Co-working companies delay expansion plans as Covid hits business

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Published: June 17, 2020 1:40 AM

The pandemic-led disruption, nonetheless, is a short-term development and business should look up from the second half of the fiscal year, companies reckon.

After all, a price differential of nearly 15% over traditional office spaces (according to analysts) seems too lucrative a deal for potential clients to overlook at a time when the priority is cash conservation.After all, a price differential of nearly 15% over traditional office spaces (according to analysts) seems too lucrative a deal for potential clients to overlook at a time when the priority is cash conservation. (Representative image)

As Covid-19 makes work from home the new normal at least in the foreseeable future, players in the co-working space are rejigging their expansion plans. While some have pruned the size of office spaces that they were looking to add to their existing portfolios, others have delayed targets. The pandemic-led disruption, nonetheless, is a short-term development and business should look up from the second half of the fiscal year, companies reckon. After all, a price differential of nearly 15% over traditional office spaces (according to analysts) seems too lucrative a deal for potential clients to overlook at a time when the priority is cash conservation.

Neetish Sarda, founder at Smartworks that raised a fresh $25 million in funding in November, said initially the company had decided to add an additional space of 3 million square feet across the seven big cities it operates in, thereby getting to a total of 5.5 million sq ft by the end of the year. But with the pandemic having slowed business in the last three months, the company has revised the target and now plans to add 4.2-4.5 million sq ft of space by December. The firm has also reduced its FY21 revenue forecast by 7%-8%. To make up for the cut in expansion, Smartworks is in active discussions to acquire other players in the space which he believes is headed for consolidation. Sarda said business should be back to normal by September-October and the company is seeing a spike in enquiries from potential clients by as much as 70%. “The deals will take time to materialise but decision-making should commence around the end of July or early August,” Sarda told FE.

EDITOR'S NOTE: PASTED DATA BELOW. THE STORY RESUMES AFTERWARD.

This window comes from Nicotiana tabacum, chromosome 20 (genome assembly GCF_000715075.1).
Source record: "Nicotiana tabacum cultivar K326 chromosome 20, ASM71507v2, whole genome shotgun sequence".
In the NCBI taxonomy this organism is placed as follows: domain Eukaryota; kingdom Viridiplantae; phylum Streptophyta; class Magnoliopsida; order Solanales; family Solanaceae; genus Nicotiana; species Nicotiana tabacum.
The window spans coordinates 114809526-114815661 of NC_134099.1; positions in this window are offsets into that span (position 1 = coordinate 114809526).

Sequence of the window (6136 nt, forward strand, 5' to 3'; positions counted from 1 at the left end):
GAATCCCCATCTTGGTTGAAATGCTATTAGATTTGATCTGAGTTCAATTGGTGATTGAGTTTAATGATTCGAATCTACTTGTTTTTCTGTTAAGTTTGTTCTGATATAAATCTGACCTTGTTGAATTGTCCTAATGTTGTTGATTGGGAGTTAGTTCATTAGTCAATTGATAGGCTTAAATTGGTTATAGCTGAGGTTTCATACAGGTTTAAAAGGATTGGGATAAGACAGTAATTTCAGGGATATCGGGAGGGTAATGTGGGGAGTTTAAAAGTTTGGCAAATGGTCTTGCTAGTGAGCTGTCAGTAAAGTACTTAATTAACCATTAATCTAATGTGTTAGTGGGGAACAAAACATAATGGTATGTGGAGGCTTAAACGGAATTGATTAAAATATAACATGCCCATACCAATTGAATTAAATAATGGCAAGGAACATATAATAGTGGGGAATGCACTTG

Ankur Gupta, co-founder & CEO at ABL Workspaces, said the company was looking to go live with 15,000 seats and 50 centres in Delhi-NCR by March 2021, but the firm has delayed the expansion plan by a year. With the company offering discounted rentals to clients for a few months, revenues have certainly been impacted. Likewise, Gupta said the company has proposed a negotiating cost to its landlords to tide over the crisis. “They are offering us some relaxation or rent deferment to continue with our engagement,” Gupta added.

Amit Ramani, CEO & founder at Awfis, said although fresh expansion plans are not on the cards, it will continue to open centres that are underway. Before lockdown, till March, around 10 centres were underway and another 10,000 seats were under LoI (letter of intent). “Pre-Covid, we had 2.5 million sq ft of commercial real estate footprint, which could expand to 3.5 million sq ft by the year end,” Ramani said. Occupancy levels at the firm’s co-working centres are at 10%-30% and Awfis is seeking waivers on fixed rental payments from landlords.

India is the second-largest co-working market in Asia after China. Its share in annual leasing went up to 14% in CY19 from virtually nil in CY16, emerging as the second-largest contributor to office space demand, analysts at Edelweiss said.

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